Sorry Aunt Jemima

Living in Ohio has a number of benefits. Our climate and landscape allows a little of all sorts food to be grown here. We have vast fields of corn. Acres of strawberries. Orchards of apples. Our north coast has a budding wine growing region.

In the northeast corner of our state we have great conditions for the sugar maple tree to grow. In case you haven’t picked it out from the name, this is the tree that is tapped in order to drain out the sweet nectar that will become maple syrup.

Having had two boys that were, at one point, cub scouts, I’ve had several opportunities to learn about the making of syrup. Starting mid-February, a tap is pounded into the side of a tree. The old-fashioned way is to then hang a bucket underneath the tap to collect the slow dripping fluid. The higher tech operations have plastic tubing that runs into a central collection point.

On a regular basis the liquid is collected from the buckets or central bins and brought to the sugar house. Here there are large cauldrons where the liquid is poured in and heated until the water starts to steam off. As the liquid from the tree is 1-2% sugar and the rest water, it takes a lot of steaming to remove the water so the remaining can become syrup. Once you’ve had the real stuff, it becomes difficult to go back to the artificial syrup you often find in the store (sorry Aunt Jemima).

Maple Glazed Pork Tenderloins

Photo Apr 19, 5 43 45 PM - Featured Size

The pork is beautifully cooked and has a nice maple flavored bacon crust.

Photo Apr 19, 4 03 36 PM

Pork, more pork, salt, pepper and maple syrup.

Photo Apr 19, 5 08 42 PM

On the grill.

Photo Apr 19, 5 38 21 PM

Letting it rest.

Photo Apr 19, 5 43 17 PM - Featured Size


Maple Glazed Pork Tenderloins

prep 10 mins ∙ cook 20 mins ∙ makes 6 ∙ source


  • 24 ounces pork tenderloins, trim fat
  • 1/2 teaspoon salt
  • 1/4 teaspoon ground black pepper
  • 8 wooden toothpicks
  • 6 slices bacon
  • 1/2 cup maple syrup or 1/2 cup maple syrup


1. Sprinkle the tenderloins with salt and pepper, place in a bowl. Cover and refrigerate for 30 minutes.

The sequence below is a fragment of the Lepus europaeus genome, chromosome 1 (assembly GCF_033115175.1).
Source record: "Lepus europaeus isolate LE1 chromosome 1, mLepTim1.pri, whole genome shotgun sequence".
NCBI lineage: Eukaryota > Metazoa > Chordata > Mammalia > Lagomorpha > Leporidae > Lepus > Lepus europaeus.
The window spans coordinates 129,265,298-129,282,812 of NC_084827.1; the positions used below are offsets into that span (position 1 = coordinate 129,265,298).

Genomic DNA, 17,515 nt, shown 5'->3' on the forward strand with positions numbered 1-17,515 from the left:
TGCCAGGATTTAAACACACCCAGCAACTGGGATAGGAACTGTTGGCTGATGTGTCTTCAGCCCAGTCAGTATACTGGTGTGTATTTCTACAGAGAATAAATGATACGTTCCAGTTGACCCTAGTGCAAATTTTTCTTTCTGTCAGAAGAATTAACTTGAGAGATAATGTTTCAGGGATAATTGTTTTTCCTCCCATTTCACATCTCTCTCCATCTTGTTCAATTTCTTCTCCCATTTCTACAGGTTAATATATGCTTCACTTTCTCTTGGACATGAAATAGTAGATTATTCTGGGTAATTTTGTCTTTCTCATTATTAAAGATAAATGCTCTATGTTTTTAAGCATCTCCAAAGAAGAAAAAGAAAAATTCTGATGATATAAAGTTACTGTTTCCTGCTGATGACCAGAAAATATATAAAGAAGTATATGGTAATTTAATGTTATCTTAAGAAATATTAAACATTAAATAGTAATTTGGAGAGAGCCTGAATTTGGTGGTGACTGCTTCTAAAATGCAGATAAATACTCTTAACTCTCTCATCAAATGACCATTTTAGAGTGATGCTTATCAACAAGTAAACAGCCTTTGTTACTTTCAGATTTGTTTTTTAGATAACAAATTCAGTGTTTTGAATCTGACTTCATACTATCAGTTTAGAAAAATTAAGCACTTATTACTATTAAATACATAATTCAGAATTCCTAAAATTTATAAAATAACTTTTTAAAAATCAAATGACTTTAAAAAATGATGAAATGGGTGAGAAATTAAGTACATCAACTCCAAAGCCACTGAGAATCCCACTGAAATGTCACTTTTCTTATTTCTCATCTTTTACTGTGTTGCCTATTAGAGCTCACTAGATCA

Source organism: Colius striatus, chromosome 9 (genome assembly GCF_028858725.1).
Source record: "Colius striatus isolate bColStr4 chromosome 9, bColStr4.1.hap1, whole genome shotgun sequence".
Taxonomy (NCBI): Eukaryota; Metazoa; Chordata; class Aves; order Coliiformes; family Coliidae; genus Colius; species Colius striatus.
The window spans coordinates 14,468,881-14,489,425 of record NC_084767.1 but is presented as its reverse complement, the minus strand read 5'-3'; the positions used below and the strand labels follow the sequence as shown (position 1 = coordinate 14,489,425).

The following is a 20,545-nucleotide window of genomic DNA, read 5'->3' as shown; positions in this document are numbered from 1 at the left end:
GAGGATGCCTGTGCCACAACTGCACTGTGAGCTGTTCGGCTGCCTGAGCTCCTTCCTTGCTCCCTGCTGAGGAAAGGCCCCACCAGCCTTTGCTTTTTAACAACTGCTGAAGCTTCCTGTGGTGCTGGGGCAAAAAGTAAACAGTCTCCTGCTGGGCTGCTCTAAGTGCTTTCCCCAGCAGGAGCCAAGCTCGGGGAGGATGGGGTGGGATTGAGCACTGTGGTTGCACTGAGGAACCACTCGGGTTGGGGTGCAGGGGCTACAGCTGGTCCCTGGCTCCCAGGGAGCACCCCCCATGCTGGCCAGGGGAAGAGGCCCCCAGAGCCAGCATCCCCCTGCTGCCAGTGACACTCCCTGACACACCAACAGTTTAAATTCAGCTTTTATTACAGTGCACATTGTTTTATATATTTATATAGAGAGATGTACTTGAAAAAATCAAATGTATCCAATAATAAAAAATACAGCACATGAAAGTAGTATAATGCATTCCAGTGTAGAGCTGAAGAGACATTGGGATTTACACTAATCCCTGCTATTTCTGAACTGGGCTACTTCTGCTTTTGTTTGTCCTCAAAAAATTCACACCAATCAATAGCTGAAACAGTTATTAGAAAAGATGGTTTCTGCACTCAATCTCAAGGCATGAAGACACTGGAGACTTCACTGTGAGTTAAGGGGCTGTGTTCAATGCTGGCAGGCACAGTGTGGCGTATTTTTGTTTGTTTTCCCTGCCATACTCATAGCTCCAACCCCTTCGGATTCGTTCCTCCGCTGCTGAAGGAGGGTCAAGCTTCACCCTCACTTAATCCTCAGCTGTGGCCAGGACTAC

2. Soak the toothpicks in water while the tenderloin sits in the refrigerator. Prepare a charcoal fire or preheat a gas grill for medium heat.

3. Wrap 3 slices of bacon around each tenderloin and secure them with toothpicks. Place the tenderloins on the grill, grill brushing frequently with maple syrup and turning occasionally until internal temperature reaches 155*F; about 20 to 25 minutes. Transfer tenderloins to a cutting board and let stand for 5 minutes before cutting to serve.

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Categories: Grilled, Main Dish 3, Pork2, Recipes

Author:The Ranting Chef

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5 Comments on “Sorry Aunt Jemima”

  1. February 18, 2015 at 11:15 am #

    There really is NO substitute for the real thing. Maple, she syrup of Kings.


  2. Lori M.
    February 18, 2015 at 1:39 pm #

    Amen, gotta have the real stuff. Hey, wrapping bacon around pork…what could be better ???


  3. February 18, 2015 at 2:40 pm #

    As a fellow-Ohioan I can agree with all you have said. I’ve tasted the real thing and it is amazing! Great picture by the way. It really makes me want to make this meal tonight, but alas, I am snowed in like much of the rest of Ohio today. Happy cooking 🙂


  4. lorieb
    February 18, 2015 at 3:26 pm #

    here in Canada, real maple syrup is a must! I have a similar recipe for pork tenderloin, either in the oven or slow cooker. I bush it with maple syrup, then sprinkle with frozen (or fresh if in season) blueberries, then cook. Simple, yet delicious, one of my sons’ favorite meals.


  5. February 18, 2015 at 4:23 pm #

    That looks heavenly! Can I have the bit on the end!? Thanks! I’ll be waiting over here -> 🙂


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